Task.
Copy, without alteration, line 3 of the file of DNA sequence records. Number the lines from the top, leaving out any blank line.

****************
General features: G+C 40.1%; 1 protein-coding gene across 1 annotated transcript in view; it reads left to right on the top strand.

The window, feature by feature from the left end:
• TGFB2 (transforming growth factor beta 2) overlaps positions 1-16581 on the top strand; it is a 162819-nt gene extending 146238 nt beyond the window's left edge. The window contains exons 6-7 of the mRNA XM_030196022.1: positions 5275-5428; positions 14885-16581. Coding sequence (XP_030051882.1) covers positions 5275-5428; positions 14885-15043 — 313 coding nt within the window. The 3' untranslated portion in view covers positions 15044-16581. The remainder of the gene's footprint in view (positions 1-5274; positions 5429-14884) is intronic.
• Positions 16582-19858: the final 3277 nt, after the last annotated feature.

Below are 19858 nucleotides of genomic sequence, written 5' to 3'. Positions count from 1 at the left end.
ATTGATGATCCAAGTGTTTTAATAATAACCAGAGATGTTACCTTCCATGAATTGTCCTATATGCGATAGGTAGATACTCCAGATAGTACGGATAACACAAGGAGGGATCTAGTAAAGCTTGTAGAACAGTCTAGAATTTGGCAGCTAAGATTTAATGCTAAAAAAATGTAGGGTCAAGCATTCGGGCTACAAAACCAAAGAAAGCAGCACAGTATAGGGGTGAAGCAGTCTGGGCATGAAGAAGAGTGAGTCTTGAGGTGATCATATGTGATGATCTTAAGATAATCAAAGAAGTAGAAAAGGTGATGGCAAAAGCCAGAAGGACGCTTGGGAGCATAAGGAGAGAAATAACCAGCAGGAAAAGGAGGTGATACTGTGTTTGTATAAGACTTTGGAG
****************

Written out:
• TGFB2 (transforming growth factor beta 2) overlaps positions 1-16581 on the top strand; it is a 162819-nt gene extending 146238 nt beyond the window's left edge. The window contains exons 6-7 of the mRNA XM_030196022.1: positions 5275-5428; positions 14885-16581. Coding sequence (XP_030051882.1) covers positions 5275-5428; positions 14885-15043 — 313 coding nt within the window. The 3' untranslated portion in view covers positions 15044-16581. The remainder of the gene's footprint in view (positions 1-5274; positions 5429-14884) is intronic.